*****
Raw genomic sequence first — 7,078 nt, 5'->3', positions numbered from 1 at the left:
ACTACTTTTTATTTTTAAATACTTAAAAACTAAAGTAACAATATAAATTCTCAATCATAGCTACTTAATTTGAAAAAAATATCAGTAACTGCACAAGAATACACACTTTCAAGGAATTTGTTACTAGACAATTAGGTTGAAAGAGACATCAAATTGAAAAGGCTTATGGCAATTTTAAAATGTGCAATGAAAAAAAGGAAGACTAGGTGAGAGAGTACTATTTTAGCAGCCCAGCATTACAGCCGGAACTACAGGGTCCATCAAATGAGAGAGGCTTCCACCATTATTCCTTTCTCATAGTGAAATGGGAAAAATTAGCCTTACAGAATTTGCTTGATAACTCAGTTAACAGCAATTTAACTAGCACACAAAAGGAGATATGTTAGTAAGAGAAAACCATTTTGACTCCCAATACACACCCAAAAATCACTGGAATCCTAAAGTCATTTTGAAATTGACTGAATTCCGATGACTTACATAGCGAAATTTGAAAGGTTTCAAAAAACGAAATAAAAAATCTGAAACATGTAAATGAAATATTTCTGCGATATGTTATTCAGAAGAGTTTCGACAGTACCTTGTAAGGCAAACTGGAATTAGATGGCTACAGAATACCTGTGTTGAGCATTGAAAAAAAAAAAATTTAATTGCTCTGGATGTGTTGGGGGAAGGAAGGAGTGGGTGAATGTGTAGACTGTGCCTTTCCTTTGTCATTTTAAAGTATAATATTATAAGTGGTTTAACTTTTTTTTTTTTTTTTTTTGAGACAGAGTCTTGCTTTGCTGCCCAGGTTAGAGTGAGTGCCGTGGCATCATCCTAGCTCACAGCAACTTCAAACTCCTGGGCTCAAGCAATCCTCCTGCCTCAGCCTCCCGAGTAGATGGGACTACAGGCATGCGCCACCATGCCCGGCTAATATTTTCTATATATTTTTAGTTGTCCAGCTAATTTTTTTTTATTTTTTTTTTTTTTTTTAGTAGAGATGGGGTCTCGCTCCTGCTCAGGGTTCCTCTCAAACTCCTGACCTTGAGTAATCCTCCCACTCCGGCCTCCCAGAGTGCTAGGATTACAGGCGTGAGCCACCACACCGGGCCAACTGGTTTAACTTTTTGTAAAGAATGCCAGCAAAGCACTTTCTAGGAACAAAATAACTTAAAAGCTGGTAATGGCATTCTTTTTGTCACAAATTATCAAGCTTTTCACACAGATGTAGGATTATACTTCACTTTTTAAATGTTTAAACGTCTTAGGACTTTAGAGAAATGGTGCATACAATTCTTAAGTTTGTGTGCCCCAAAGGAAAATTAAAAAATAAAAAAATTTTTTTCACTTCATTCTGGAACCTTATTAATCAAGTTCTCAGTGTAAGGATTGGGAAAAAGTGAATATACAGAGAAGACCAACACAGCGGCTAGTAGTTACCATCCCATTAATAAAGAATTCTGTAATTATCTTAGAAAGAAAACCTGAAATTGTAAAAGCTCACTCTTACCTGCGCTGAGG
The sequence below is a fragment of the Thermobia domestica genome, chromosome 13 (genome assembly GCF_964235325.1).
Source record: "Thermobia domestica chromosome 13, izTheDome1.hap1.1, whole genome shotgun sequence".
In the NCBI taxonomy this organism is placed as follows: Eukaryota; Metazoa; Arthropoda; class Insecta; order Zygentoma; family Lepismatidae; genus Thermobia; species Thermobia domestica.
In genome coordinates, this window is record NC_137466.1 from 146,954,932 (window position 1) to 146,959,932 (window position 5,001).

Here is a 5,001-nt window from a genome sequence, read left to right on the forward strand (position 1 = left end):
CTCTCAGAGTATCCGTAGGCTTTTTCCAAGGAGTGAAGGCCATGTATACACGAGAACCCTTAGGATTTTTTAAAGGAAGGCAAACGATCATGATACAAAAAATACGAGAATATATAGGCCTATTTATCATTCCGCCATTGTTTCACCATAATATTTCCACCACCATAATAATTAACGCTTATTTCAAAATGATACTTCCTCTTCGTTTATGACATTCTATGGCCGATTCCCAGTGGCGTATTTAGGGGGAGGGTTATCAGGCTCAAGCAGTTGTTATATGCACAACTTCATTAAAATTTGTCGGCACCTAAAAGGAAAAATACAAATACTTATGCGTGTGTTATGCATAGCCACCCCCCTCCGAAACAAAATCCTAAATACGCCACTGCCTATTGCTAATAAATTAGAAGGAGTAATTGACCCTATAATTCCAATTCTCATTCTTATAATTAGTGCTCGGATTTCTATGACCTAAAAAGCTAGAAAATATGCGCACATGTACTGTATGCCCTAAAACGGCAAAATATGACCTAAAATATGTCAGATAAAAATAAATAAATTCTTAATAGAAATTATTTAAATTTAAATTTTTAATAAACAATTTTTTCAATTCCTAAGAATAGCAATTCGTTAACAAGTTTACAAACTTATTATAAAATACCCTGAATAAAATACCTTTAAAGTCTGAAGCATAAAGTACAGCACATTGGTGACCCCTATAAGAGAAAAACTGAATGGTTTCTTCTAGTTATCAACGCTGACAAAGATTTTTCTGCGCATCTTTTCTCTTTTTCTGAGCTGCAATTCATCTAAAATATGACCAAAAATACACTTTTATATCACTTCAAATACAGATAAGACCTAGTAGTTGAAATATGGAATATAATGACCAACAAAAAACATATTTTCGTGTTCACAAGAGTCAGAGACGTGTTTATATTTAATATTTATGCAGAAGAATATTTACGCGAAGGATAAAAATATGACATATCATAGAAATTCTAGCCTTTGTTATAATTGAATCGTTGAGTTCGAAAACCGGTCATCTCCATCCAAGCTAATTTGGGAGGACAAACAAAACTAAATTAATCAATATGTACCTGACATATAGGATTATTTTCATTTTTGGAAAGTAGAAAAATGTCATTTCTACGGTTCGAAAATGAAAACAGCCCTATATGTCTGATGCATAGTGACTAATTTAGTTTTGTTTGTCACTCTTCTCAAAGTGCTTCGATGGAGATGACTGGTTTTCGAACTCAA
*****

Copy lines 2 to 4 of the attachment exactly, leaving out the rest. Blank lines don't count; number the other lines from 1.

ACTACTTTTTATTTTTAAATACTTAAAAACTAAAGTAACAATATAAATTCTCAATCATAGCTACTTAATTTGAAAAAAATATCAGTAACTGCACAAGAATACACACTTTCAAGGAATTTGTTACTAGACAATTAGGTTGAAAGAGACATCAAATTGAAAAGGCTTATGGCAATTTTAAAATGTGCAATGAAAAAAAGGAAGACTAGGTGAGAGAGTACTATTTTAGCAGCCCAGCATTACAGCCGGAACTACAGGGTCCATCAAATGAGAGAGGCTTCCACCATTATTCCTTTCTCATAGTGAAATGGGAAAAATTAGCCTTACAGAATTTGCTTGATAACTCAGTTAACAGCAATTTAACTAGCACACAAAAGGAGATATGTTAGTAAGAGAAAACCATTTTGACTCCCAATACACACCCAAAAATCACTGGAATCCTAAAGTCATTTTGAAATTGACTGAATTCCGATGACTTACATAGCGAAATTTGAAAGGTTTCAAAAAACGAAATAAAAAATCTGAAACATGTAAATGAAATATTTCTGCGATATGTTATTCAGAAGAGTTTCGACAGTACCTTGTAAGGCAAACTGGAATTAGATGGCTACAGAATACCTGTGTTGAGCATTGAAAAAAAAAAAATTTAATTGCTCTGGATGTGTTGGGGGAAGGAAGGAGTGGGTGAATGTGTAGACTGTGCCTTTCCTTTGTCATTTTAAAGTATAATATTATAAGTGGTTTAACTTTTTTTTTTTTTTTTTTTGAGACAGAGTCTTGCTTTGCTGCCCAGGTTAGAGTGAGTGCCGTGGCATCATCCTAGCTCACAGCAACTTCAAACTCCTGGGCTCAAGCAATCCTCCTGCCTCAGCCTCCCGAGTAGATGGGACTACAGGCATGCGCCACCATGCCCGGCTAATATTTTCTATATATTTTTAGTTGTCCAGCTAATTTTTTTTTATTTTTTTTTTTTTTTTTAGTAGAGATGGGGTCTCGCTCCTGCTCAGGGTTCCTCTCAAACTCCTGACCTTGAGTAATCCTCCCACTCCGGCCTCCCAGAGTGCTAGGATTACAGGCGTGAGCCACCACACCGGGCCAACTGGTTTAACTTTTTGTAAAGAATGCCAGCAAAGCACTTTCTAGGAACAAAATAACTTAAAAGCTGGTAATGGCATTCTTTTTGTCACAAATTATCAAGCTTTTCACACAGATGTAGGATTATACTTCACTTTTTAAATGTTTAAACGTCTTAGGACTTTAGAGAAATGGTGCATACAATTCTTAAGTTTGTGTGCCCCAAAGGAAAATTAAAAAATAAAAAAATTTTTTTCACTTCATTCTGGAACCTTATTAATCAAGTTCTCAGTGTAAGGATTGGGAAAAAGTGAATATACAGAGAAGACCAACACAGCGGCTAGTAGTTACCATCCCATTAATAAAGAATTCTGTAATTATCTTAGAAAGAAAACCTGAAATTGTAAAAGCTCACTCTTACCTGCGCTGAGG
The sequence below is a fragment of the Thermobia domestica genome, chromosome 13 (genome assembly GCF_964235325.1).
Source record: "Thermobia domestica chromosome 13, izTheDome1.hap1.1, whole genome shotgun sequence".